The firm Moody's Analytics released a report Monday detailing some possible economic and fiscal impacts of a Donald Trump presidency -- based on policy proposals offered by Trump so far in the campaign.
The 15-page analysis, which compares current fiscal trends to three different scenarios of a Trump presidency, indicates that the U.S. would have diminished trade and immigration under Trump's policies and less direct foreign investment in the U.S.
"The upshot of Mr. Trump's economic policy positions under almost any scenario is that the U.S. economy will be more isolated and diminished," the report states.
Unfortunately Moody's did not release a similar study on Hillary Clinton's economic policies to compare and contrast. Moody's stated a study on Clinton's economic policies will be coming as well.
The Moody's analysis looks at a scenario in which Congress greenlights most of Trump's stated economic policy positions, as well as scenarios in which Congress approves a more modest version of Trump's policies, and a third scenario in which Congress remains more opposed to Trump's plans to overhaul taxes or boost spending.
A main driver of the analysis revolves around how Trump's tax policies would function. Trump's proposals would lower the top marginal rate from 39.5% to 25%, lowering capital gain and dividend tax rates and reducing the corporate tax rate to 15% from 35%, but would also repeal most tax breaks for businesses.
If all of Trump's tax proposals were greenlighted, the end result would translate into lowering tax revenues by $9.5 trillion over 10 years, or roughly $950 billion a year on average.
Paying for such tax cuts would require cutting government spending by 20% a year, but Trump also has called for increased military spending, no cuts to Medicare or Social Security, and more spending on programs for veterans. Then there would be costs associated with an immigration policy that includes tripling the number of Customs Enforcement agents from 5,000 to 15,000.
He also plans on having Mexico pay for the costs of building a wall between the two countries.
Trump also has called for a 45% tariff on imports from China and 35% tariff on products imported from companies that outsource U.S. jobs to Mexico. If those tariffs were to go into effect, U.S. consumers would see the prices for imported goods increase 15%.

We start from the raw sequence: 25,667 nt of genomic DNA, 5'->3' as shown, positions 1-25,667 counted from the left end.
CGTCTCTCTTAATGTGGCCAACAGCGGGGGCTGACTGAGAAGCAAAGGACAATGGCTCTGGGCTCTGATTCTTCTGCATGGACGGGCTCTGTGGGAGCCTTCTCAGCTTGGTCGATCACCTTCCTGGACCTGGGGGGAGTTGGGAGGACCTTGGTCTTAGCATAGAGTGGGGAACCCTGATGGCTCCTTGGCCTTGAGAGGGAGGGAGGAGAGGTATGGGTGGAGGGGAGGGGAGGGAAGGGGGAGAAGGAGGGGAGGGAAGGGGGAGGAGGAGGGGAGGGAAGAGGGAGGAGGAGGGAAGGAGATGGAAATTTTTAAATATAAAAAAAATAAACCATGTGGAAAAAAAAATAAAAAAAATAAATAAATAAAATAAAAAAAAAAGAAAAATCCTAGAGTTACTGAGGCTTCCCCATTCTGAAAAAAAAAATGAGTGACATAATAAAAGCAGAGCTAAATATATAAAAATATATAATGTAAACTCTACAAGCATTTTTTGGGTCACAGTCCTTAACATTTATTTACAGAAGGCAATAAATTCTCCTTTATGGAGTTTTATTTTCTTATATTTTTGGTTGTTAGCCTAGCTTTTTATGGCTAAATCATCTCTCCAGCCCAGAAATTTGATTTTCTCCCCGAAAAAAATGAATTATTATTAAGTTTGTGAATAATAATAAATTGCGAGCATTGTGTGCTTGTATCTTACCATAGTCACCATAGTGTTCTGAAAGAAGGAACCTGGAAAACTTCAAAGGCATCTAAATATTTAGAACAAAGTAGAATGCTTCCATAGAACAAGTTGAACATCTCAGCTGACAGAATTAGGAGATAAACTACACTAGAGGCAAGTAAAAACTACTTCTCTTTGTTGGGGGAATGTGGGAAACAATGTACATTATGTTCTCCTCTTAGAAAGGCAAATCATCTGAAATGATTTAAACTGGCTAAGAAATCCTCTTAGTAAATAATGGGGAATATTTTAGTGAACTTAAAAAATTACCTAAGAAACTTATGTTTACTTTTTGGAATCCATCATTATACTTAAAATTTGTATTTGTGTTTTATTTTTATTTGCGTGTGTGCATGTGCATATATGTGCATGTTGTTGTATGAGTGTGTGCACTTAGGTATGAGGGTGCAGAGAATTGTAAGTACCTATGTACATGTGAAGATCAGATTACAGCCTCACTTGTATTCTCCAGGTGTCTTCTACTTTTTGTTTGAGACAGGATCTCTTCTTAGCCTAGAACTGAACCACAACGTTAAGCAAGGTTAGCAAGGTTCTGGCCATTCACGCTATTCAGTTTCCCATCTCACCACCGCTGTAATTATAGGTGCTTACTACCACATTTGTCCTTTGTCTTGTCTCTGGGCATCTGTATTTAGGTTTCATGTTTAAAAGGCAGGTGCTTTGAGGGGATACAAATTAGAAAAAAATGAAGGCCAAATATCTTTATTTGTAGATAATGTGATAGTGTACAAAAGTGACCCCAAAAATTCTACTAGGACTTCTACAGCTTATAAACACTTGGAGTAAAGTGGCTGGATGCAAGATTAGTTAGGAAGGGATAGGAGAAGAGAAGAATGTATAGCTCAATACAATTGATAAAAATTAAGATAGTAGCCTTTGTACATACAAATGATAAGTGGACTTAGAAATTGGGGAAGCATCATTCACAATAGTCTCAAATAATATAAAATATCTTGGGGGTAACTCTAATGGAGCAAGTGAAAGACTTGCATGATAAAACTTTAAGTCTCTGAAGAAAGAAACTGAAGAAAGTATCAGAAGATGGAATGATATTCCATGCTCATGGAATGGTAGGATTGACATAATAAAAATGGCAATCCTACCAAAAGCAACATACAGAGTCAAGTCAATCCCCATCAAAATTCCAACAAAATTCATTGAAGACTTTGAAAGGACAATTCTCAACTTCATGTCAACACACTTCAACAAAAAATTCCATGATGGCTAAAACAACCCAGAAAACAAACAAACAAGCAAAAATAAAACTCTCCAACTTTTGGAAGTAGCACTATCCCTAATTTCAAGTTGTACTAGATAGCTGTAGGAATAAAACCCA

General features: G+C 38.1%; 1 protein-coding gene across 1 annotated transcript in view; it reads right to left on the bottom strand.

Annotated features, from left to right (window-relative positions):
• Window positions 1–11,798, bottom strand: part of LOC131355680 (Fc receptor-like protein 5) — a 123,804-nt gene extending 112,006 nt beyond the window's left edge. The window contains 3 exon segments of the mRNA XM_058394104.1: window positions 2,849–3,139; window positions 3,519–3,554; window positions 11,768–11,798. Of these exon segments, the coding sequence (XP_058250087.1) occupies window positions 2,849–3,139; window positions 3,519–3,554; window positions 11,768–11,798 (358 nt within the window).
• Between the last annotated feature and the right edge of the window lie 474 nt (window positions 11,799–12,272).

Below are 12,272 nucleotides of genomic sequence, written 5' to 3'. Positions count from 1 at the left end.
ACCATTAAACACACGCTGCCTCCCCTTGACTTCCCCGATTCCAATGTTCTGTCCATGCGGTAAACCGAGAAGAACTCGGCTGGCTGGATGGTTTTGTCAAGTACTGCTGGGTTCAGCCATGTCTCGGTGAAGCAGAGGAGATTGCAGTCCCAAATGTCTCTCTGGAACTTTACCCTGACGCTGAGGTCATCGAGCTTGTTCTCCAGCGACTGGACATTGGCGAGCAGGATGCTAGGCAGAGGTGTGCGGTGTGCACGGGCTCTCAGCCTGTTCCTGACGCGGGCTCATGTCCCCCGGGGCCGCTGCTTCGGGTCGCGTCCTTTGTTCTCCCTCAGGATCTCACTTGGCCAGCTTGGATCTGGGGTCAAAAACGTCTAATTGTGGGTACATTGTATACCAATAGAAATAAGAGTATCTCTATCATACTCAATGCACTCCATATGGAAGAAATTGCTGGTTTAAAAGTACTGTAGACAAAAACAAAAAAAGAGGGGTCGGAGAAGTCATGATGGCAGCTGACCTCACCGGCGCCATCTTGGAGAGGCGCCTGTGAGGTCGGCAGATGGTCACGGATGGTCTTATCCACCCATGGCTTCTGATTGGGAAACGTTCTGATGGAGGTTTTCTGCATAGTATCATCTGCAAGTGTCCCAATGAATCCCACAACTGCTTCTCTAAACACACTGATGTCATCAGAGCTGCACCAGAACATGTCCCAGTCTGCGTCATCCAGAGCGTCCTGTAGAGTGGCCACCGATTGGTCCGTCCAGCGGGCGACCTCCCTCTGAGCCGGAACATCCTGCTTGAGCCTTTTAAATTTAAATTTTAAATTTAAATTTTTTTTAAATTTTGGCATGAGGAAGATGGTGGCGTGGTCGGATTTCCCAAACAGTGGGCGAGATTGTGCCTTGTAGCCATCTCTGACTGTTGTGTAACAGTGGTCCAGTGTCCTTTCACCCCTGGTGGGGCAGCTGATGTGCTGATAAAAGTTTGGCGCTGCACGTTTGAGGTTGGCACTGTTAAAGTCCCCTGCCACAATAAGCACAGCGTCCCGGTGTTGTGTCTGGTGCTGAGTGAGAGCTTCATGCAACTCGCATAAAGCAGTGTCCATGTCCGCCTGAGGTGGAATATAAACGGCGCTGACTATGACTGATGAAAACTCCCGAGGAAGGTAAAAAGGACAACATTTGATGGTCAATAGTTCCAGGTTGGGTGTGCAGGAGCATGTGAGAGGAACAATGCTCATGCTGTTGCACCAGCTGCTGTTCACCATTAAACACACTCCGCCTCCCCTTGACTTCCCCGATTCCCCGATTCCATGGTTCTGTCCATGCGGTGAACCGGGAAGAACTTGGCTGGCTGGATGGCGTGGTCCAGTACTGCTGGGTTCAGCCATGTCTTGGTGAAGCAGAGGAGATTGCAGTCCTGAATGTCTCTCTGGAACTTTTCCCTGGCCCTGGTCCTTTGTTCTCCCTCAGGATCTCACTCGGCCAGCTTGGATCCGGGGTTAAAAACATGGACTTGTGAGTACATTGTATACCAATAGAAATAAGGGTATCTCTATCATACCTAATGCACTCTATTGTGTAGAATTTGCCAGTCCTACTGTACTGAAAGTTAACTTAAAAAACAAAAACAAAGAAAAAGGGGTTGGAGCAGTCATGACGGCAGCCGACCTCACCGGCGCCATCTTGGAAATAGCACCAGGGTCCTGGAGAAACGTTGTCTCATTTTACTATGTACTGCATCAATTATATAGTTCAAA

What is unclear from those tariff proposals is the response that would come from U.S. trading partners, Moody's notes. The U.S. exports roughly $100 billion in goods to China and $250 billion to Mexico. If China and Mexico respond in-kind to Trump's tariff plan and the U.S. dollar rises, then exports could fall by nearly $85 billion.
If everything Trump proposes at face value were to occur the U.S. would see a boost in gross domestic product in 2017 of 3.7%, but then GDP would decline with the country possibly slipping into recession by 2019 as more policies take root.
If Congress went along with Trump's proposals, the federal budget deficit would grow from roughly $640 billion in 2016 to $1.1 trillion next year, and growing every year after. The national debt would approach $21 trillion by 2020. Under current policies, the budget deficit would grow from $640 billion to $940 billion by 2020 and the national debt would be about $17.5 trillion.
Unemployment would still rise and GDP would grow slower than current growth. Battles would still revolve around Trump's immigration policies and the trade relationship with China and Mexico.
Under the second scenario, "Trump lite," the costs of policy shifts would be closer to $3.5 trillion in lower tax revenues over the next decade, but the impacts of a recession as early as 2018 would be more severe.
The unemployment rate would top 8% in 2019 and continue to rise through 2021, barring a rapid policy response. The reason the economic effects would be more jarring is because the stimulus from tax cuts would only modestly offset some of the shocks to the economy from the trade battles facing the country. To combat recession Trump would have to support a Fed policy on quantitative easing.
"In some respects, this scenario is more debilitating than the previous scenario in which Mr. Trump gets all that he wants," Moody's notes. "Cushioning the economic blow from his immigration and trade policies in the previous scenario is the fiscal stimulus provided by the massive tax cuts. The tax cuts and the stimulus in this scenario are much smaller."
Under a third scenario, Trump becomes president, but Congress largely balks at his agenda. This scenario seems more likely, Moody's notes, because "It is difficult to envisage any Congress acquiescing to much larger deficits that would result from Mr. Trump's proposals."
Congress would go along with tax cuts -- to a point -- but demand they remain more budget neutral. The economy avoids a recession, but growth slows down early in Trump's term and job growth comes to an early standstill early in his presidency.
Under this third scenario, the impacts of Trump's immigration proposals are reduced, but roughly 3.7 million people leave the country. Additionally, China and Mexico do not retaliate against the U.S. because Congress becomes placated by some Chinese moves to liberalize its currency, as well as the reduction in undocumented workers in the U.S.
Moody's notes that Trump has intimated that his policy positions can be considered an opening negotiating stance that could change as he works with Congress. Still, Moody's states that Trump's economic policies are "fiscally unsound" and would result in larger budget deficits with little boost for the economy.
Politico stated in its article on the Moody's report that the Trump campaign did not respond to questions about the analysis. http://www.politico.com/…
The full report by Moody's on Trump can be found at www.economy.com
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